Infinitives of purpose
We can use an infinitive of purpose at the end of a clause to explain WHY we do something or did something:
I came to London to learn English.
I went to the shops to buy some milk.
I am studying hard to go to university.
In the sentences above, why did I come to London? To learn English! Why did I go to the shops? To buy some milk! ...
In your sentence, enlightening is something called a participial adjective. It is not a participle, which is a verb form; rather, it is an adjective derived from a participle.
We can show that enlightening is an adjective in your example using a very-test:
Education is very enlightening.
We can modify gradable adjectives with very, but not verbs:
This passage is about a surprising event: one moment the glass is present, the next moment the glass is absent. This sudden event is the glass vanishing. Thus the important feature of the glass is that it is a vanishing glass: it is a glass that vanishes.
A vanished glass would be a glass that was present in the past, and is no longer there now. This ...
It is not a dangling participle per se, but rather an example of an absolute (which I was taught to call nominative absolute).
A so-called "dangling participle" is a participial phrase which is ambiguous as to what it modifies, e.g.
Watching the sunset, the beach went silent.
In the above case, the sentence reads as if the beach were watching, rather ...
This question and AlanCarmack's answer has gotten me to think about when I use "have/had got" and "have/had gotten." I grew up in the USA Midwest, plus 20 years in a heterogenous southern California area.
I do use "have got" for possession, but almost always with "have" contracted, "I've got." For instance,
"I have got a cold." / "I've got a cold."
"I saw her cross the street" describes the event as a complete action from start to finish, while "I saw her crossing the street" describes the action as something that was in progress when you observed it. The first emphasizes what she did, the second emphasizes the girl's state at the time you saw her.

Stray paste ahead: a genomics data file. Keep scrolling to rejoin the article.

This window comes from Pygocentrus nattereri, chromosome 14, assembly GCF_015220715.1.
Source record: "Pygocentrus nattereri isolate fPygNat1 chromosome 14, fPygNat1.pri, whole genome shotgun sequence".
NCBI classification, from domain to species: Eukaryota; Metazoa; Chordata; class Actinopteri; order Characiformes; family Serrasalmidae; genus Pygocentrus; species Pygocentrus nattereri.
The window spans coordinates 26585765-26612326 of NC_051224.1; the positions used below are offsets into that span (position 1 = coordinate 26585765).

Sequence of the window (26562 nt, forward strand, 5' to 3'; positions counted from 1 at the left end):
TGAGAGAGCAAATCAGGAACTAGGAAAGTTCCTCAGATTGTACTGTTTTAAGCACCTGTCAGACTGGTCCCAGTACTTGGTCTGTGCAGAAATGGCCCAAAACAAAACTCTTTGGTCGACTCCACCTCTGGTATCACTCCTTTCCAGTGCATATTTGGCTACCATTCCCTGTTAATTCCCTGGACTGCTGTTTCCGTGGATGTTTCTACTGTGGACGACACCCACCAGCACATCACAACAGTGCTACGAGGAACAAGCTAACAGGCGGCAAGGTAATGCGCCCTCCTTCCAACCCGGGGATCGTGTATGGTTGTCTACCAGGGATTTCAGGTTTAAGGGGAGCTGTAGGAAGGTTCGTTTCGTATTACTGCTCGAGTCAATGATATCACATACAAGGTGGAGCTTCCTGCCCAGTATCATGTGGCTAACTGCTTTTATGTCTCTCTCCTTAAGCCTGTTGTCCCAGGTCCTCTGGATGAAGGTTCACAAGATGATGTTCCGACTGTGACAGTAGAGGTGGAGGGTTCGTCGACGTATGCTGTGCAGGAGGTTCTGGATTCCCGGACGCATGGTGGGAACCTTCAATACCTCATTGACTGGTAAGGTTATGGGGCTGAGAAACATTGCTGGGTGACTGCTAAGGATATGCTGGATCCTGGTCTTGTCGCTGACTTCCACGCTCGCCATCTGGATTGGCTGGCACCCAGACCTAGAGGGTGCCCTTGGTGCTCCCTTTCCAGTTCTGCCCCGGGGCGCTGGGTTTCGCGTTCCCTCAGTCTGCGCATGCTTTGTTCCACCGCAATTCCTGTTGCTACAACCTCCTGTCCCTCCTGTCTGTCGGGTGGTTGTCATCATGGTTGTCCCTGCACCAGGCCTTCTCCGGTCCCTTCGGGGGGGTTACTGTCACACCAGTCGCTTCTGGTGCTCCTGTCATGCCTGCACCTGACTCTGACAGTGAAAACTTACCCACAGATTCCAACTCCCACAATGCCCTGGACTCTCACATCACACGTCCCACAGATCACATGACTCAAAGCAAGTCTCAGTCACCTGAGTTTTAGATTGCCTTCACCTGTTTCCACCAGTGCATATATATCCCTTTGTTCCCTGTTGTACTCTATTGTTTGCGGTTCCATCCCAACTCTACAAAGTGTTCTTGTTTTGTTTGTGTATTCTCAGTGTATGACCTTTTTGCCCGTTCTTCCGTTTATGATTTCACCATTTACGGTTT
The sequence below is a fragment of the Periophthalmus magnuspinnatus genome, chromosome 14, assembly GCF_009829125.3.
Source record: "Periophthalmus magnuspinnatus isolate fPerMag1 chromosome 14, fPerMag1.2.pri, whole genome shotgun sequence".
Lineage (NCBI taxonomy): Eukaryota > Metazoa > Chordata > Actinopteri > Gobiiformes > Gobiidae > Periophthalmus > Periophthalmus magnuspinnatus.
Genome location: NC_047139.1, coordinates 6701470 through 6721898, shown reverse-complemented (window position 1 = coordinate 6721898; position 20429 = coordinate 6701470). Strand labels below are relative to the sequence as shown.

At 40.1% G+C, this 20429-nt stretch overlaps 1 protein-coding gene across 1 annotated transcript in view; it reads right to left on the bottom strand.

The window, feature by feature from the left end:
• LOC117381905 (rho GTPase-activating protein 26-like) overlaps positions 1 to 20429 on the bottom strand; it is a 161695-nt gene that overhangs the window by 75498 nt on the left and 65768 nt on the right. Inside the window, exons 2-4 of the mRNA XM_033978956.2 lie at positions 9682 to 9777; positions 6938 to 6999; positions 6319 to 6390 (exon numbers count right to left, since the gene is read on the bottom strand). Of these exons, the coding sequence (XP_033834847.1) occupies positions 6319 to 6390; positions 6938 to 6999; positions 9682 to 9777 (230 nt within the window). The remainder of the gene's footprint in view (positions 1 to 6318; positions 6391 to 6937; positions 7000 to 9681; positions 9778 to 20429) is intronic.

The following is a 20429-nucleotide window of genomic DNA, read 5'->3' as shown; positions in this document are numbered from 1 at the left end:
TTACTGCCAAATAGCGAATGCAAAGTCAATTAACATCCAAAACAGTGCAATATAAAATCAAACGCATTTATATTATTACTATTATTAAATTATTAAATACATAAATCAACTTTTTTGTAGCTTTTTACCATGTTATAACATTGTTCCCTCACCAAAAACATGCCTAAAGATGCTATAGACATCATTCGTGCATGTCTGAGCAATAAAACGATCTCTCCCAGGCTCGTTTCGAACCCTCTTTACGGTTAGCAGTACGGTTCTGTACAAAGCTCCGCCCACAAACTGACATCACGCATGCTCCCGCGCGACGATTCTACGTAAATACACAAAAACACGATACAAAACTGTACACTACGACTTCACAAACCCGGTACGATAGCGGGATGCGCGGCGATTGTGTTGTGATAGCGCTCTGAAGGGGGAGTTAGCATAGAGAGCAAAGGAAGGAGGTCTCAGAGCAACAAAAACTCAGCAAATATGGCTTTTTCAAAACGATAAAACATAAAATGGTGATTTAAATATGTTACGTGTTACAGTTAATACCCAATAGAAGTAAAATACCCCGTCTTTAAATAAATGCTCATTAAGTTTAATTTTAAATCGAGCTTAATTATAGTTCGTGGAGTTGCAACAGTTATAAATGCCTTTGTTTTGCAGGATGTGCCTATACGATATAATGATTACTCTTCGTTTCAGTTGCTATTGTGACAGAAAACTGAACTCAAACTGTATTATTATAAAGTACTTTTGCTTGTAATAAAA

During the time of the chapter, the glass vanishes, so the title uses a present participle. A title of "the vanished glass" makes it sound as though the glass disappeared before the action of the chapter started.
I think the confusion comes in when we consider that "fool/fooling around" takes its rules from the type of clause we are using.
As you know, when a verb is the subject of a sentence, it is used in "-ing" form.
Fooling around is what he does.
The adding of "-ing" is also common practice for forming nouns from verbs.
When a verb is the subordinate ...
Planning is a gerund here, not an adjective modifying scam. Planning itself is modified by financial, forming a noun phrase which functions adjectivally to describe scam; the scam is of the financial planning variety. Financial planning is a service commonly provided at banks. I'm not sure how exactly the scam functioned, but presumably people came in for ...
As Andrew has said, it is perfectly possible to have two past participles in a passive clause. What is not possible is to make a passive clause with an intransitive verb such as happen. That is why ‘What has been just happened?’ is ungrammatical.
If you write
It is necessary for job interviewees being punctual...
The 'being punctual' is interpreted as a participle phrase modifying "interviewees". The tight binding of those parts of the sentence prevents the "being punctual" from making the intended connection to "necessary", like the "to be punctual" would if you wrote:
It is necessary for ...
Ali was talking, but then stopped talking and did something else.
Stopped to talk
Ali was doing something (like walking), but then he stopped that something and started talking.
Ali was talking to his friend. When they finished, he stopped talking to his friend and went to the store.
Stopped to talk:
Ali was ...
✘ We starting early, arrived at noon.
No, you can't say that unless you turn starting early into nonessential information by putting it between parenthetical commas. Otherwise, if it's essential information, there needs to be an auxiliary verb.
But while either of these would correct the conjugation, the meaning would be a little strange:
❔ We, starting ...
The verb HEAD can be used transitively or intransitively. In nautical terms, you can head ((transitive) = steer its head/bow) a ship/ towards something; it has then been headed, and is headed, in that direction. The ship heads ((intransitive) = moves with its head/bow in a certain direction) towards something. The people on the ship can say that they are ...
It is raining.
It was raining.
She has gone.
She had gone.
They are influenced.
They were influenced.
They can leave.
They could leave.
Another term for "helping verbs" is "auxiliary verbs".
In each sentence in (1-8) we can see an auxiliary verb and a main verb. In English only the first auxiliary can have any tense. In the sentences ...